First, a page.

State Committee in India: Coca-Cola Should Pay At Least $47 Million in Environmental Damages
A committee established by the state government of Kerala in India
has recommended that Coca-Cola be held liable for approximately $47
million for alleged mismanagement of water resources at the company's
bottling operations in the village of Plachimada.
Plachimada was the site of vociferous protests challenging Coca-Cola's
use of water. The Coca-Cola bottling plant in Plachimada has been
closed since 2004, but reverberations from the strife there continue
to surface. Activists have demanded compensation from Coca-Cola for
The committee, whose recommendations are not legally binding, said
there was "compelling evidence" that Coca-Cola's bottler had depleted
water resources and contaminated the water and soil. It called on
the state government to implement the recommendations.
Coca-Cola strongly disputed the recommendations, maintaining that
there has not been a ruling that indicates a causal relationship between
the bottling operations and water depletion in Plachimada. The company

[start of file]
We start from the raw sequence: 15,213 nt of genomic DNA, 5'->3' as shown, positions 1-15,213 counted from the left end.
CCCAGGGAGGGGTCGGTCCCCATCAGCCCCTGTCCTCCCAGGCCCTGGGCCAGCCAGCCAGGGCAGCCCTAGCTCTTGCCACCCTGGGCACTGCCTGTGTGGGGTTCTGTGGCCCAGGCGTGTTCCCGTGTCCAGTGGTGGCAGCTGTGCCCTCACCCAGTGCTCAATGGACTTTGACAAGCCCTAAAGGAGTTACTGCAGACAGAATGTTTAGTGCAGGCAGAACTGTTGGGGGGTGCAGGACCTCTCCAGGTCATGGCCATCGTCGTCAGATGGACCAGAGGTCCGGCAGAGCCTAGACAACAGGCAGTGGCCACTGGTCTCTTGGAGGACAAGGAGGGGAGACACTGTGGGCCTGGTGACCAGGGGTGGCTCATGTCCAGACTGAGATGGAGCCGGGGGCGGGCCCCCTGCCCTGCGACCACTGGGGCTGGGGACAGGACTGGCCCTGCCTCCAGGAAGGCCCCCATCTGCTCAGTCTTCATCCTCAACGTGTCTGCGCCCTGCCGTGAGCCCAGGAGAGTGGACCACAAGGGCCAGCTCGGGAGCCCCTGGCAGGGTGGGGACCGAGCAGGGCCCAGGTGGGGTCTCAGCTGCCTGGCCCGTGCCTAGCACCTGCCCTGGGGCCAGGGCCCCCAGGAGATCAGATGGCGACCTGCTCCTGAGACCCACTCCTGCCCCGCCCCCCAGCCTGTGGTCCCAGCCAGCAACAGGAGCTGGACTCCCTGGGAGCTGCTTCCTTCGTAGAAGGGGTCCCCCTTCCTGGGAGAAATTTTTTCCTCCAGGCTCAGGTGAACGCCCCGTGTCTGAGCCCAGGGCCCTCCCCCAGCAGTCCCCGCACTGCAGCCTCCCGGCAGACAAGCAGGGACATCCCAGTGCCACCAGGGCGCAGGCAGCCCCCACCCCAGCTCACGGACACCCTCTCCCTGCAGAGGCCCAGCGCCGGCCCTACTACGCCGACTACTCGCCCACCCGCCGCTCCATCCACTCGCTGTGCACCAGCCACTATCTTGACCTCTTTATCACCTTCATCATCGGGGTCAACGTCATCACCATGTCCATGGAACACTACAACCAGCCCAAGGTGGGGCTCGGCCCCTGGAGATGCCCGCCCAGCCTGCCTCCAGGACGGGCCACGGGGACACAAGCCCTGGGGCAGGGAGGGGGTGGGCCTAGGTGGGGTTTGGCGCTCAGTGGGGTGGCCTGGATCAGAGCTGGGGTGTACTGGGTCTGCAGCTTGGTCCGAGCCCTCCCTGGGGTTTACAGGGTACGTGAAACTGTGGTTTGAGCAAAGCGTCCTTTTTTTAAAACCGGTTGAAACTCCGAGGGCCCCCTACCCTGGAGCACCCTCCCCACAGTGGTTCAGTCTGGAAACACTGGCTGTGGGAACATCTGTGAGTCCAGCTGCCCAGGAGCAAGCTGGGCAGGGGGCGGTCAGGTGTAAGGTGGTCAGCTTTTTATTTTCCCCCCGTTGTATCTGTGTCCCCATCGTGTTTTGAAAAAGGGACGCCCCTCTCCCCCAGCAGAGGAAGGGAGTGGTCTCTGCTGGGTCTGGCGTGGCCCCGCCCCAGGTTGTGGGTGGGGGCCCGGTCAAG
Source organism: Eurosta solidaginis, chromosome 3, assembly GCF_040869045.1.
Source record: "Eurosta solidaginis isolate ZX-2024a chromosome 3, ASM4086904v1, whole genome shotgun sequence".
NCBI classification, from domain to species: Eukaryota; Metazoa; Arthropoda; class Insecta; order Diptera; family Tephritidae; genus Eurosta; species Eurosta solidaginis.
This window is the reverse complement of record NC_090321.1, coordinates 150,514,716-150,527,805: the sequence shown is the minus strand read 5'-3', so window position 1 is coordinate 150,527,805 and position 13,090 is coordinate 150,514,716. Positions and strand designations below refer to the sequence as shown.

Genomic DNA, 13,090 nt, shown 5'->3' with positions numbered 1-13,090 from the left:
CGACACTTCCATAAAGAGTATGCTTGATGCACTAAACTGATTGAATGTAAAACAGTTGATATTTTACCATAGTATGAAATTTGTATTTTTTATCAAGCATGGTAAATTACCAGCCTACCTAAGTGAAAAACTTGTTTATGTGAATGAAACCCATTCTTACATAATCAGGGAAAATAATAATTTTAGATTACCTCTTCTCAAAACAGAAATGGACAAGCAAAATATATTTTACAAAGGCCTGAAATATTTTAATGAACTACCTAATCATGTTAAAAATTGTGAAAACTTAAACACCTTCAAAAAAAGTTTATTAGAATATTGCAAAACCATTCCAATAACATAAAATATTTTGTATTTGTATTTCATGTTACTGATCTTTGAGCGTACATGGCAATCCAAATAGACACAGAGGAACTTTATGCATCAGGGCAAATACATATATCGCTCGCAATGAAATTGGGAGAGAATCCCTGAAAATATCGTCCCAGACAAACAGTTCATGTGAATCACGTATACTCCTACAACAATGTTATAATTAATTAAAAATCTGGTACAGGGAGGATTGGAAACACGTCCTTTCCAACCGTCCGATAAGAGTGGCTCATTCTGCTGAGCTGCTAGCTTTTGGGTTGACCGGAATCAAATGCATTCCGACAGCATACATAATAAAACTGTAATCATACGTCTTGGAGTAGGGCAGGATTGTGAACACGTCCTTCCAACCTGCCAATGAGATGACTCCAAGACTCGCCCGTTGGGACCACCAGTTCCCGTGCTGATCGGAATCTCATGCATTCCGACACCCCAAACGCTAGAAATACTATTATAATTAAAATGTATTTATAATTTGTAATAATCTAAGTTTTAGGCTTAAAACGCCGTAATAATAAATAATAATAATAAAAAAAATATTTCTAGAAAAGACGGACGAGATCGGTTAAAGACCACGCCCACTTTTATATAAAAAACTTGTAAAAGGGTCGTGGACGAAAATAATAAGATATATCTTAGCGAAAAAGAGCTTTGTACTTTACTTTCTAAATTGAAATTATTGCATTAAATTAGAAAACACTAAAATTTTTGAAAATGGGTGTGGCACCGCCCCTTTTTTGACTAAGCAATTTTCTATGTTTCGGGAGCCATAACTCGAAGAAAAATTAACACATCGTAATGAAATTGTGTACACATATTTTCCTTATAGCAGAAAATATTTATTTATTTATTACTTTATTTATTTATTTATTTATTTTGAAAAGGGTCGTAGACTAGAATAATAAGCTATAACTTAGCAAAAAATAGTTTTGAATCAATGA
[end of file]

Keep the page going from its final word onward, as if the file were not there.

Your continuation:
admits that it did not state its case effectively among Plachimada
residents earlier this decade. But it said its bottling operations
drew from a deeper aquifer than the community typically used.
"Any government committee or panel reviewing claims should first determine
through a process of law whether any damage was caused to the residents,"
bottler Hindustan Coca-Cola Beverages said in a statement. "And second,
if such damage was caused, who was responsible. ... Based on scientific
evaluation, our Palakkad plant operations have not been shown to be
the cause of local watershed issues."
"It is unfortunate," the bottler said, "that the committee in Kerala
was appointed on the unproven assumption that damage was caused, and
that it was caused by Hindustan Coca-Cola Beverages."
In an interview with the AJC earlier this year, Coca-Cola CEO Muhtar
Kent said the company had reduced its water consumption in India,
put solid local management in place and is working closely with Indian
governments. It has started several hundred water projects in India,
"We can again be part of the solutions," he said.
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